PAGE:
After my ALS diagnosis was doubly confirmed by UCSF and the Mayo Clinic in Rochester, I decided to send a mass email letting my friends and family know what was happening. Partly, it felt ridiculous to be putting this kind of information in email, but I didn’t know how else to share it. When you give people bad news, you often end up managing their reactions, even if it’s your bad news. That doesn’t upset me; I know how hard it is to say the right thing when there is no right thing to say. But I couldn’t imagine the countless conversations as I explained ALS, my newfound area of expertise.
So I opted for email, and I received a lot of beautiful and thoughtful responses. Maybe people didn’t know exactly what to say, but the notes were heartwarming to read. Many were telling me that they believed in me, that they loved me, that they were shocked. Even hearing that people were speechless felt like a form of support. I knew the feeling of being speechless.
One friend asked if I was mad at my body. It was an interesting question, and one I hadn’t thought about before. So I gave it some thought and decided that no, I wasn’t mad at my body. I felt like this was something that had happened to me, not something that I had done to myself. Fast forward three years and I’m still not mad at my body. I can feel the effort it’s making to work correctly, even as things get more difficult. Read More>
May is ALS Awareness Month. Last year at this time, I changed the Speed4Sarah Facebook profile picture to this:
I like to stay optimistic about my future, to recognize that no one knows what’s going to happen and that we could, in fact, find a solution to slow down this demon—in my lifetime. But I also appreciate statements like the one above, because I think they help people begin to understand the absolute INSANITY of ALS. It sounds like science fiction, but it happens to people every day. Today, someone will experience the first signs of ALS, and they will have no idea what the hell is going on. Someone (many someones) will be officially diagnosed. People will die of ALS today.
It’s a conundrum for me, as I try to share my love of life on this blog, while not sugarcoating the reality of how everything has changed, and will continue to change.
I am someone who could walk—and who did, even at times when driving made a lot more sense. I am someone who could run—and ran miles. I am someone who cooked—and loved trying new recipes. I am someone who traveled—all over the world.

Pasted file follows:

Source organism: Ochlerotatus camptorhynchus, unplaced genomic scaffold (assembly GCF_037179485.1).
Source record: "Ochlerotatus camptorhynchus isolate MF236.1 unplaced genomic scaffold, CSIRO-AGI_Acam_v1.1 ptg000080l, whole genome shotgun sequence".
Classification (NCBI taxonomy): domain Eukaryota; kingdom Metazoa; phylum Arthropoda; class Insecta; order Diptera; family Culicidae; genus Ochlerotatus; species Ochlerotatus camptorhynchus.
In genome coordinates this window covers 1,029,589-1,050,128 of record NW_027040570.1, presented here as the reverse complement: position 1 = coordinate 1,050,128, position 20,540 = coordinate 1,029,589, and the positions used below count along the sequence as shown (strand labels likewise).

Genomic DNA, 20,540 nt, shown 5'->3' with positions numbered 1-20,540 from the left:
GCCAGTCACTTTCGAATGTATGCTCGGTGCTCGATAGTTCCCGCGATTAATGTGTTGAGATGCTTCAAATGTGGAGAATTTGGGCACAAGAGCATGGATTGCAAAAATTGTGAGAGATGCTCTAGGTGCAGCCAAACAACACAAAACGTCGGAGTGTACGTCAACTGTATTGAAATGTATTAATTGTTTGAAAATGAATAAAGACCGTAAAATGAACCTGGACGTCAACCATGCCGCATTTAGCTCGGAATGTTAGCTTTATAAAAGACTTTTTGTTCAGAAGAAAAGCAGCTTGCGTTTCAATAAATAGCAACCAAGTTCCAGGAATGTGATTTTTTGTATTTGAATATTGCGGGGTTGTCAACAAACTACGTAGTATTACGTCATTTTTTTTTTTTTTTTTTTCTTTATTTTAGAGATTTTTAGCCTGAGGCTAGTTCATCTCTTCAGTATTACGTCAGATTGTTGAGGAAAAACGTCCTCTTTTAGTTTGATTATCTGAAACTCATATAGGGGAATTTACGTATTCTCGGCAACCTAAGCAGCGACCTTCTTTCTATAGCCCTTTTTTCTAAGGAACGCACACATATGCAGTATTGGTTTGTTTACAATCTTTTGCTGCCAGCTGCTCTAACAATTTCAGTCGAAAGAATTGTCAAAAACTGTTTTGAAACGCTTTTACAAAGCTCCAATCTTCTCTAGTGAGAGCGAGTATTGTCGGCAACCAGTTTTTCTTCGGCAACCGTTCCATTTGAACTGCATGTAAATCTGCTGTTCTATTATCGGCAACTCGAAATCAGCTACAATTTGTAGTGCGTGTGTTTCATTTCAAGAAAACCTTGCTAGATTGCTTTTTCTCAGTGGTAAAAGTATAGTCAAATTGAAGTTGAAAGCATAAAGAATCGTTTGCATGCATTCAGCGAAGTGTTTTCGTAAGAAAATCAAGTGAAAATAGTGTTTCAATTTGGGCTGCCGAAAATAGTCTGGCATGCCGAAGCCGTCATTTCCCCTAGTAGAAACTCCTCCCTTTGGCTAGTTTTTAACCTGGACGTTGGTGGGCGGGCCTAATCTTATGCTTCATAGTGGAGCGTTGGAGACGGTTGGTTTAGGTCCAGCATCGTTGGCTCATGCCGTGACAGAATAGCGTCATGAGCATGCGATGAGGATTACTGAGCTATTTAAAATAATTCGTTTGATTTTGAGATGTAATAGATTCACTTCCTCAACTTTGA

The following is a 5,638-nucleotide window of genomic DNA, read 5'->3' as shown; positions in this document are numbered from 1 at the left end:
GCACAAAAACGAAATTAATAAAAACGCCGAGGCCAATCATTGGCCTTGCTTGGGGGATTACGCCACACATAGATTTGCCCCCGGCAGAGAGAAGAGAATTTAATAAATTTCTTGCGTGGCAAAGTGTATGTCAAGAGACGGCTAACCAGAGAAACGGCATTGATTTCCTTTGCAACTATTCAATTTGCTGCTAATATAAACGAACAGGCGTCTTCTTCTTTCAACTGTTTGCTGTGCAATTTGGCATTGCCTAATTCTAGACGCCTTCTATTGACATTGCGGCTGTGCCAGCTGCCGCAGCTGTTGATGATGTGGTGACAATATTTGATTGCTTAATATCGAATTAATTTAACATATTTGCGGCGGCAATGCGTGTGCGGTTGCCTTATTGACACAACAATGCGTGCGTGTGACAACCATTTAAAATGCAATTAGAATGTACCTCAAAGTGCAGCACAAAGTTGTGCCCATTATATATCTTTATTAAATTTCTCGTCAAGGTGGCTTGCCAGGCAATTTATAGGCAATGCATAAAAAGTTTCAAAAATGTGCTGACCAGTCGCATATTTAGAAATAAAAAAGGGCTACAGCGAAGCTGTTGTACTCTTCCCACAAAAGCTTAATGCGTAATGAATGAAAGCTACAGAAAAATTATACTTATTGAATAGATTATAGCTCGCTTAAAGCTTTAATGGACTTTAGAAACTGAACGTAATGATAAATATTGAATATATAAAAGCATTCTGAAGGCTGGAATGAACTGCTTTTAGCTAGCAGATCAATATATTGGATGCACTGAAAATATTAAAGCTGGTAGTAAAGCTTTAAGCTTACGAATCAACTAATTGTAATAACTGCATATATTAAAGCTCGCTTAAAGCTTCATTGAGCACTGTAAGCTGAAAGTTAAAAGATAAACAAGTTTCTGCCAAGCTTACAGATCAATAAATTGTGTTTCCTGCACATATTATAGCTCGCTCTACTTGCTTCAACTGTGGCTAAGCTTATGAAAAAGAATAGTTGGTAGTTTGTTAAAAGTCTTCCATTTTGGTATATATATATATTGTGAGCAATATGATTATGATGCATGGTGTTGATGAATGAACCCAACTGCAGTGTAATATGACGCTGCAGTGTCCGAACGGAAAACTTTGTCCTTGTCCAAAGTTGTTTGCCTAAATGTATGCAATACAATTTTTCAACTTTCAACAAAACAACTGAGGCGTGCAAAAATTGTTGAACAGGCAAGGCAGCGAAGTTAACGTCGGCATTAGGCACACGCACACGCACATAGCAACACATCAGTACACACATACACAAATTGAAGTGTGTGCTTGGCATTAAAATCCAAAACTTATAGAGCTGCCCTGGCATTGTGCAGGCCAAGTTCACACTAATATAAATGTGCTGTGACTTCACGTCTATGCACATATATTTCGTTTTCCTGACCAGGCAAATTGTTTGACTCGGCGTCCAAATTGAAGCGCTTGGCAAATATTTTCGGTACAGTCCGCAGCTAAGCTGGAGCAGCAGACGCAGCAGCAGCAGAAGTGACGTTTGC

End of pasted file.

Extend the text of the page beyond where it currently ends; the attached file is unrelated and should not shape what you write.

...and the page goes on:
Those things are gone, and it’s completely true that I’ve found new ways to release stress and find happiness. But I miss my abilities, which now feel more like they were superpowers. Read More>
“HIV is certainly character building. It’s made me see all of the shallow things we cling to, like ego and vanity. Of course I’d rather have a few more T-cells and a little less character.” —Randy Shilts, author of And the Band Played On and The Mayor of Castro Street
I recently finished reading Season of the Witch: Enchantment, Terror and Deliverance in the City of Love. David Talbot’s history of San Francisco is dark and stormy, frighteningly full of events that belie the free-loving-60s-hippie spirit the city is known for.
Among the stories recounted in the book is that of the HIV/AIDS epidemic that turned formerly fun, flamboyant neighborhoods into ghost towns. The gay population of San Francisco—of the country, really—was hit the hardest; healthy people struck down in their prime. That felt familiar.
I know that AIDS and ALS are very different. ALS is not contagious, and it’s not an epidemic. There are so few people who have it, in fact, that it’s considered an orphan disease, and commands very little attention from the NIH or the public. We all know this, just as we know that after this summer’s Ice Bucket Challenge, the game briefly changed for ALS.
But it takes a lot of money and a lot of attention to impact a fatal disease. Read More>